- whether the employer otherwise has reason to believe the accommodation is not sought for religious reasons.
Employers may consider rejecting an accommodation request where certain safety concerns exist.
Although the EEOC encourages employers to “thoroughly consider all possible reasonable accommodations, including telework and reassignment,” it recognizes that an employer need not provide an accommodation, despite the existence of a sincerely held religious belief, where an “undue hardship” exists as to its operations. Here the EEOC confirmed the application of the Supreme Court’s “de minimis” standard – that is, undue hardship may exist where employers must bear more than a “de minimis” or minimal cost to accommodate the religious belief. The EEOC further noted that:
- “Costs to be considered [as part of the undue hardship analysis] include not only direct monetary costs but also the burden on the conduct of the employer’s business – including, in this instance, the risk of the spread of COVID-19 to other employees or to the public,” and referenced cases where such accommodation “would impair workplace safety, diminish efficiency in other jobs, or cause coworkers to carry the accommodated employee’s share of potentially hazardous or burdensome work” (emphasis added). It again directed readers back to its Compliance Manual on this issue.
- Employers should make this undue hardship assessment “by considering the particular facts of each situation and will need to demonstrate how much cost or disruption the employee’s proposed accommodation would involve.” The EEOC also noted that in the safety context, employers could find themselves in a situation where they grant accommodations to some, but not others, despite similar sincerely held religious beliefs. Relevant pandemic-related safety factors to consider include:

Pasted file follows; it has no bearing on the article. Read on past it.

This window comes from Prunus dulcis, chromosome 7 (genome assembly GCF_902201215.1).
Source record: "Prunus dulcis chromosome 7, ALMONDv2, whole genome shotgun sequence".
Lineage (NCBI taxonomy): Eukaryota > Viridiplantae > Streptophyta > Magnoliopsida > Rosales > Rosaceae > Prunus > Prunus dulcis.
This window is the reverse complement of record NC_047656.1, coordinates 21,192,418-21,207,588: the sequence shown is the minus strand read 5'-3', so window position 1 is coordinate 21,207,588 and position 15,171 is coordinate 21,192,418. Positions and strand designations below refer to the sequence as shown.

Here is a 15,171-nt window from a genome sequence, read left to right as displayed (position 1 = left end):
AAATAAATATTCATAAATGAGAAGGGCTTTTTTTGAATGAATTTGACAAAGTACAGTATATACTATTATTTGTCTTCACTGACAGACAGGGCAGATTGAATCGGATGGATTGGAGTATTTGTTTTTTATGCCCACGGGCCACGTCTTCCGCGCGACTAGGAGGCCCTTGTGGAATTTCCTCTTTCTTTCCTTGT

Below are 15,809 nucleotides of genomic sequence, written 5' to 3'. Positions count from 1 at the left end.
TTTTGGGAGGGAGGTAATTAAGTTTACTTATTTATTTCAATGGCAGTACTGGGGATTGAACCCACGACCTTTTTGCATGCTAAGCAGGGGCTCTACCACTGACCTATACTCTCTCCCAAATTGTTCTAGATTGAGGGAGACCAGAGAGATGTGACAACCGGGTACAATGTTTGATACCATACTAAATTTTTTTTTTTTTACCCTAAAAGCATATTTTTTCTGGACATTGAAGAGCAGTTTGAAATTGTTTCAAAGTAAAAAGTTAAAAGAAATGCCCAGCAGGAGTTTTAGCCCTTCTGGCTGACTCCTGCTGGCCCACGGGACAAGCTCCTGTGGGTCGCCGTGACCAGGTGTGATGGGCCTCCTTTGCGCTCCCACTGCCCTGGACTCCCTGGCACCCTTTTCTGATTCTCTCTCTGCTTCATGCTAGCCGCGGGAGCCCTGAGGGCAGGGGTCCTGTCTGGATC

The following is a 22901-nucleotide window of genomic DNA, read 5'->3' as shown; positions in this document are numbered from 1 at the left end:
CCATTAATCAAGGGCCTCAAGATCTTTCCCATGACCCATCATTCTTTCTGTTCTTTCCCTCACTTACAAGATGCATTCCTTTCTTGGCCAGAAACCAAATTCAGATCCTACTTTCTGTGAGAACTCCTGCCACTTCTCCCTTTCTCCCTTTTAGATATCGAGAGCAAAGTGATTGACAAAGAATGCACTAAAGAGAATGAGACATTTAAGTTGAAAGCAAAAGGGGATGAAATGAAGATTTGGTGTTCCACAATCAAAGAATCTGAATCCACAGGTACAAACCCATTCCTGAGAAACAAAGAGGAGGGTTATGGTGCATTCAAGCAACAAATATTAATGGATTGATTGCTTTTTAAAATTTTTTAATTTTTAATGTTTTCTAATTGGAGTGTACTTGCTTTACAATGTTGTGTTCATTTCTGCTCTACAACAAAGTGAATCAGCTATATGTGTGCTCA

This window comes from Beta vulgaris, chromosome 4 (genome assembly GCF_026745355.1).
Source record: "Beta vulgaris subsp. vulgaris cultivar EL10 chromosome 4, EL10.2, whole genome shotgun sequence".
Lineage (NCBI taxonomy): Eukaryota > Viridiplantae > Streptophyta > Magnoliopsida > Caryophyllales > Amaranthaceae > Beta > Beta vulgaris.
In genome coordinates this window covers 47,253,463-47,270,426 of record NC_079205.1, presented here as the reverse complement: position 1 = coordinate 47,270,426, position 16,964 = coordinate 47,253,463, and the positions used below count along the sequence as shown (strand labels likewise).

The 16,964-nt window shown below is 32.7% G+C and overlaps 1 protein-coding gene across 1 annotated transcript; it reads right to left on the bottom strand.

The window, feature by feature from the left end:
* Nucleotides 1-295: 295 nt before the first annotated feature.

- the type of workplace and the nature of the employee’s duties, including whether the employee requesting a religious accommodation to a COVID-19 vaccination requirement works outdoors or indoors, works in a solitary or group work setting, or has close contact with other employees or members of the public (especially medically vulnerable individuals);
- the number of employees who are seeking a similar accommodation (i.e., the cumulative cost or burden on the employer);
- the number of employees who are fully vaccinated in the workplace; and
- how many employees and nonemployees physically enter the workplace.
- But the EEOC also noted that a “mere assumption that many more employees might seek a religious accommodation to the vaccination requirement in the future is not evidence of undue hardship, [though] the employer may take into account the cumulative cost or burden of granting accommodations to other employees.”
The need for, and use of, religious-based accommodations may change over time.
Just as employees' beliefs may change over time and result in a new accommodation request, so too may an employer reverse course to revoke a previously-provided accommodation to an employee no longer utilizing the accommodation for religious purposes or where that accommodation “subsequently poses an undue hardship on the employer’s operations due to changed circumstances.” In this latter case, the EEOC encourages employers to discuss the potential accommodation revocation with the employee and explore any “alternative accommodations that would not impose an undue hardship.”
Properly understanding the considerations relevant to COVID-19 vaccine-related accommodations is more important than ever. Employers are well-advised to contact their counsel when designing and implementing their vaccine-related accommodation policies and when analyzing specific employee accommodation requests.